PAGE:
In such an embodiment, the divergent light flux emitted from the semiconductor laser 11 passes through the opening 16a of the optical waveguide element 13 and enters the grating coupler 20. In this case, since the light entering the grating coupler 20 from below is P polarization light, the light passes through the grating coupler 20 virtually without diffraction, and, thereafter, the light passes through the quarter wavelength plate 14 to become circular polarization light which is focused onto the information recording surface of the optical disc 12 by means of the objective lens 15. As described above, since it is so structured that the light emitted from the semiconductor laser 11 passes through the opening 16a of the opaque substrate 16, the substrate 16 is not limited to a transparent material, so that the optical waveguide element 13 may be made light in weight, low at cost and easy to manufacture. In addition, a desired material may be selected to make the optical waveguide element 13 high in durability and degree of integration.

The light flux reflecting from the information recording surface of the optical disc 12 passes through the objective lens 15 to thereby become a convergent light flux which then passes through the quarter wavelength plate 14 to become an S polarization light flux which, in turn, enters the grating coupler 20 from above. Since the grating coupler 20 has a high diffraction efficiency for the S polarization light entering from above, the light is efficiently diffracted and introduced into the optical waveguide layer 18 as indicated by the arrow B in FIG. 1, so that the reflecting light from the information recording surface is separated from the irradiation light from the semiconductor laser 11. In the illustrated embodiment, since the optical waveguide layer 18 is formed as a single mode optical waveguide, only the fundamental mode propagates along the optical waveguide, and, thus, the light diffracted by the grating coupler 20 propagates in the direction substantially in parallel to the surface of the grating. The light travelling along the optical waveguide is split into two light fluxes by means of the grating beam splitter 21, and each of the split light fluxes is directed to an intended pair of photodetectors 22. When the optical disc 12 is located at a predetermined reference position, each of the split light fluxes is focused onto the center between the paired photodetectors 22.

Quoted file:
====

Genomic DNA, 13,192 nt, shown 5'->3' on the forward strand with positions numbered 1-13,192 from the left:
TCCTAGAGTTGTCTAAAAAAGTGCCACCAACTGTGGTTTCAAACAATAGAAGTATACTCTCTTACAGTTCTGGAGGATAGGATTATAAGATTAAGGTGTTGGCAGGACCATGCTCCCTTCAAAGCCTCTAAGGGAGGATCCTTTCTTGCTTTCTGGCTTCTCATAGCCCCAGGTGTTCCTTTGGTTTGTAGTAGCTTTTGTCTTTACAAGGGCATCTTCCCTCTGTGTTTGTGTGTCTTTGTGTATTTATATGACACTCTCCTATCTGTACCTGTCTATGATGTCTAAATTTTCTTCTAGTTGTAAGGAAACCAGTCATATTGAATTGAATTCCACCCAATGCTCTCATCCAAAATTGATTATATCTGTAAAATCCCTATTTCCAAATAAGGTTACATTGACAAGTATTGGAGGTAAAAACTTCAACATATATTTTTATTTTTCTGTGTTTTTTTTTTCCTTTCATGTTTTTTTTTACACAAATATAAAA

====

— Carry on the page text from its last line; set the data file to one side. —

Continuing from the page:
Denoting output signals from the photodetectors 22a, 22b, 22c and 22d by a, b, c and d, respectively, a focusing error signal df can be expressed by

df=(a+d)-(b+c)

That is, when the optical disc 12 is located at its predetermined reference position, the conditions of a=b and c=d hold, so that df=0. On the other hand, if the optical disc 12 is located closer to the pick-up, the split light fluxes are shifted in position as shown in FIG. 3a, thereby providing the condition of a being larger than b and c being smaller than d, which causes df to be larger than 0. On the contrary, when the optical disc 12 is located further away from the optical pick-up, the split light fluxes are shifted as shown in FIG. 3b, so that the conditions of a being smaller than b and c being larger than d hold to cause df to be smaller than 0. Thus, the direction of focussing error can be determined depending on the sign of df, and the objective lens 15 is moved closer to or further away from the optical disc 12 so as to obtain the condition of df=0 at all times by means of an actuator (not shown) to thereby carry out an auto-focusing control operation.

On the other hand, a tracking error signal dt can be determined by the following equation.

dt=(a+b)-(c+d)

That is, if a light spot formed on the information recording surface of the optical disc 12 is located on an information track, such as a series of pits, on the information recording surface, the condition of dt=0 holds; whereas, if the light spot is shifted in position from the information track, dt becomes either larger than 0 or smaller than 0. Thus, depending on the sign of dt, the direction of tracking error can be determined. And, it is so structured that the objective lens 15 is moved relative to the optical disc 12 in the direction normal to the information track on the information recording surface by means of an actuator (not shown) so as to obtain the condition of dt=0. This is an auto-tracking control operation.